William Newton, UK Director, Wired Score (delivering Mayor of London’s Connectivity Rating Scheme) said:

"Landlords, internet providers and businesses frequently tell us about how painful and tedious the process of wayleaves can be- sometimes delaying connections to the internet for months. The City of London's standardised wayleave is a much needed innovation, that will ultimately help get the UK's businesses connected to the internet sooner, and growing faster."

Matthew Evans, CEO of the Broadband Stakeholder Group, said:

“Securing agreement on a standardised wayleave is a big step forward for the telecoms and property industries – and most importantly for companies operating in London. High quality, reliable connectivity has been shown to drive productivity growth in all sectors of the economy. Without these connections, moving businesses critical applications to the cloud, home working and teleconferencing are often impossible for firms to do with confidence.”

Alison Hardy, partner at Squire Patton Boggs, said:

“Many businesses struggle to get access to high speed broadband and this can have a significant impact. This new standard form wayleave is intended to speed up the process to ensure that companies are ‘open for business’ on day one.”

John Dickie, Director of Strategy & Policy at London First, said:

“If London is to remain competitive as a global business centre, companies need to be able to “plug and play”, and the City’s standardised wayleave project will allow faster telecoms connections and save businesses time and money.”

Warren Gordon, Head of Real Estate Know How at Olswang LLP and secretary of the Land Law Committee of the City of London Law Society, said:

“The Land Law Committee of the City of London Law Society welcomes the launch of the Digital Infrastructure Wayleave Agreement. It was an honour for the Committee to be part of the process working together with operators, property owners and other interested parties to create an industry standard document for fixed line installations.”

Charles Begley, Executive Director of the City & Westminster Property Associations, said

“This is an important body of work which will help simplify and speed up the often torturous process of getting essential utilities into new buildings. The current system is clearly not fit for purpose and is adding unnecessary costs and delays to London businesses at a time when we need to be focusing on our competitiveness in the face of growing international competition.”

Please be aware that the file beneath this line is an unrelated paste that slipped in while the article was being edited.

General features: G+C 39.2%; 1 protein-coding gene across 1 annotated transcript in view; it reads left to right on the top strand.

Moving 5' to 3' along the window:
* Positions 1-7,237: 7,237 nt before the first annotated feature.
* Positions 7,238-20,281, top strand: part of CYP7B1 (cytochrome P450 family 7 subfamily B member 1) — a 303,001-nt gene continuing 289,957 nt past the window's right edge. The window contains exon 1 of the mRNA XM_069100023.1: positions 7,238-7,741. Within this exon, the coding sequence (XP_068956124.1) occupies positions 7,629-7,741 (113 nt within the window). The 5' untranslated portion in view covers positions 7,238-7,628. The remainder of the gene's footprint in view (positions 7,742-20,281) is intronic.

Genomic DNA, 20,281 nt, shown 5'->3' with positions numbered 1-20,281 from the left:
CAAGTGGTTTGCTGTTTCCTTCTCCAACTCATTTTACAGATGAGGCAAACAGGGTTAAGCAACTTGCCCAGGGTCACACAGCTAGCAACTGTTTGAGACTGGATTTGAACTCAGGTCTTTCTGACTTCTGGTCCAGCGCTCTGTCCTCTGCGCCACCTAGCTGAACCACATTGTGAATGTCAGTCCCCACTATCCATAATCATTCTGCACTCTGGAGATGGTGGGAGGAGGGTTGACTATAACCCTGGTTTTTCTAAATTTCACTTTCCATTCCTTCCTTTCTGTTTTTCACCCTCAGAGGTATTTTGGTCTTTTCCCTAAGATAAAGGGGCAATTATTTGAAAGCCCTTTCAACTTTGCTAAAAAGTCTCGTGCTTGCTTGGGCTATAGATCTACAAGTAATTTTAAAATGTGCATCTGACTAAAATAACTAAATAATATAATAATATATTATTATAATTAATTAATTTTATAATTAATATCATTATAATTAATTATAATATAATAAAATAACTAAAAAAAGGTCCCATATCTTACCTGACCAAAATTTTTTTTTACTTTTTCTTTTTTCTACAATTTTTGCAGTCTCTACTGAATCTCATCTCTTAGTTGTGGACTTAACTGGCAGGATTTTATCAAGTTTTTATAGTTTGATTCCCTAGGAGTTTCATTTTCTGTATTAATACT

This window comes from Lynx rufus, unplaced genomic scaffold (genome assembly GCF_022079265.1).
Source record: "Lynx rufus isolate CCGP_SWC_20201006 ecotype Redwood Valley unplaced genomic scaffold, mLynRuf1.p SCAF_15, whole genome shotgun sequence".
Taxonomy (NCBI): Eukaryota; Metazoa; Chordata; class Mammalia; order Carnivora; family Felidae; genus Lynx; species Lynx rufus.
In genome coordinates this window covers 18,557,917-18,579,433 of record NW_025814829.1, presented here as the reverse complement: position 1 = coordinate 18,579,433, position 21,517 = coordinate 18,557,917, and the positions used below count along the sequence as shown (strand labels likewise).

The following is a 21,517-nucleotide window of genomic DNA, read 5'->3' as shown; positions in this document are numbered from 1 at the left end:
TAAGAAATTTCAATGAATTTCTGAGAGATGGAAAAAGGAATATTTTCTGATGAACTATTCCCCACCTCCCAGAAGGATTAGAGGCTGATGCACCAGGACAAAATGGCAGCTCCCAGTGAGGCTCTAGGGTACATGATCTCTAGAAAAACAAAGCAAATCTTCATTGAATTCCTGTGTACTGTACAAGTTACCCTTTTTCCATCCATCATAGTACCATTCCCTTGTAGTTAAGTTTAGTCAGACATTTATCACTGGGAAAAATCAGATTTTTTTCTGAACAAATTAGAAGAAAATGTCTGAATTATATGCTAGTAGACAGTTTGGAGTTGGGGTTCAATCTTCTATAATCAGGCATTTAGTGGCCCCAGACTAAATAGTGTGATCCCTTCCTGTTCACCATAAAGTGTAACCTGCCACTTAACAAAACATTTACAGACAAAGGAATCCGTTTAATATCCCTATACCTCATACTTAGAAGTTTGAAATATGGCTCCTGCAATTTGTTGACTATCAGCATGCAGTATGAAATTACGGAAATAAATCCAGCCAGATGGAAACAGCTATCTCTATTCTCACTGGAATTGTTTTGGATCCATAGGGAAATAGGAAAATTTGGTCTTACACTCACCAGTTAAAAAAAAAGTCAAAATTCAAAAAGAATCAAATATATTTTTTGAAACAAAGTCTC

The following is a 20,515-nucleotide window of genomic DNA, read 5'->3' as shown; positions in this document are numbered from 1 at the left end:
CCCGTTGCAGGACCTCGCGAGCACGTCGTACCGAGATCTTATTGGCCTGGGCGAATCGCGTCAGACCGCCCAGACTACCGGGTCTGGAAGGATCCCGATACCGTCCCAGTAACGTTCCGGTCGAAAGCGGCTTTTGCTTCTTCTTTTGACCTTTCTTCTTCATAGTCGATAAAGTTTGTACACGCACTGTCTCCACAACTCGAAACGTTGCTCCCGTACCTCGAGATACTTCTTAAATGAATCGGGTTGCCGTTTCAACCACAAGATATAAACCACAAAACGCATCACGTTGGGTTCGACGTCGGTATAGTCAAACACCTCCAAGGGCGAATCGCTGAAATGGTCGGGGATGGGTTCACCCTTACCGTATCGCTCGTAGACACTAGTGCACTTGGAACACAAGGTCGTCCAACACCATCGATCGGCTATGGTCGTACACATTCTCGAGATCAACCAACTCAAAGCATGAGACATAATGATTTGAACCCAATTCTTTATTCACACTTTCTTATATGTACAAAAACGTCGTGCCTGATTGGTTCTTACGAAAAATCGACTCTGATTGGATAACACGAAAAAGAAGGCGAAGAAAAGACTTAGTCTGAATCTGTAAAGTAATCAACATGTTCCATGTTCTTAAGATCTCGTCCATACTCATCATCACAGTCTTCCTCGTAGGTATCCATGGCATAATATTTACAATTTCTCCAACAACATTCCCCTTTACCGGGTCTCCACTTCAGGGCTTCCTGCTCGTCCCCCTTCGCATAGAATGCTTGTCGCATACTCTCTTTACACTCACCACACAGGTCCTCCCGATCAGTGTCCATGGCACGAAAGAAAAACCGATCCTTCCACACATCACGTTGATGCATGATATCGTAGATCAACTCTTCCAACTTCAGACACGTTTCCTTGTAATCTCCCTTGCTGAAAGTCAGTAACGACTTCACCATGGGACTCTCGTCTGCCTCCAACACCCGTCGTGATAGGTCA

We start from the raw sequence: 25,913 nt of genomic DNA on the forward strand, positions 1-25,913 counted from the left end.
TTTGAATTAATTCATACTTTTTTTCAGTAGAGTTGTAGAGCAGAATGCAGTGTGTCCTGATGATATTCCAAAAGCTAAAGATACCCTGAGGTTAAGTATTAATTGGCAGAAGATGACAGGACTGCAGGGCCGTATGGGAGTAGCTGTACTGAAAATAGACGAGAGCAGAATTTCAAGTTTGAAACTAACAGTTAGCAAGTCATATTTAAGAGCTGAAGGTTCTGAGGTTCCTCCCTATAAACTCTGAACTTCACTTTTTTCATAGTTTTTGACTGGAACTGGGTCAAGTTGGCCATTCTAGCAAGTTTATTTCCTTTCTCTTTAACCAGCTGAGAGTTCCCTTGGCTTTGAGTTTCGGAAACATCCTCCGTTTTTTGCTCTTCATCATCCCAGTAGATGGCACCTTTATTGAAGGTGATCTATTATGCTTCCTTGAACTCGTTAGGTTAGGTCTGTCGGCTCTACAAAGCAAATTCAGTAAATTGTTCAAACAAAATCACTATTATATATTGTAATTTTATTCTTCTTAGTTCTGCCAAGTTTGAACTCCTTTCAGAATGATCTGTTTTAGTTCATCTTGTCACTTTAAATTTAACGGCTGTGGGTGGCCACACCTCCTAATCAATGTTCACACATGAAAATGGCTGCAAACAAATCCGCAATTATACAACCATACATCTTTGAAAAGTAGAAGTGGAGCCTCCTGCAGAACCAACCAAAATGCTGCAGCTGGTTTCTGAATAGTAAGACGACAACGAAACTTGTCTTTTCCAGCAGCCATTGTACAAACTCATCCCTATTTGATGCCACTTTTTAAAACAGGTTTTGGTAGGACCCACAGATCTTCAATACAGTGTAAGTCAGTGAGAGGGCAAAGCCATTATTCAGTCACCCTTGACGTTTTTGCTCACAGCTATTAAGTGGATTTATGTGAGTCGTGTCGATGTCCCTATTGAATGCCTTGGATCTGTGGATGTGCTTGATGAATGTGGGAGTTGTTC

Notes to editors

The toolkit can be found here:

For more information please contact:

Ian Schofield, Media Officer, City of London Corporation

0207 332 1906 / 077 2563 4564 /

About the City of London Corporation:

The City of London Corporation provides local government and policing services for the financial and commercial heart of Britain, the 'Square Mile'. In addition, the City Corporation has three roles:

  • We support London’s communities by working in partnership with neighbouring boroughs on economic regeneration, education and skills projects. In addition, the City of London Corporation’s charity City Bridge Trust makes grants of around £20 million annually to charitable projects across London and we also support education with three independent schools, three City Academies, a primary school and the world-renowned Guildhall School of Music and Drama.
  • We also help look after key London’s heritage and green spaces including Tower Bridge, Museum of London, Barbican Arts Centre, City gardens, Hampstead Heath, Epping Forest, Burnham Beeches, and important ‘commons’ in south London.
  • We also support and promote the ‘City’ as a world-leading financial and business hub, with outward and inward business delegations, high-profile civic events and research-driven policies all reflecting a long-term approach.

See for more details.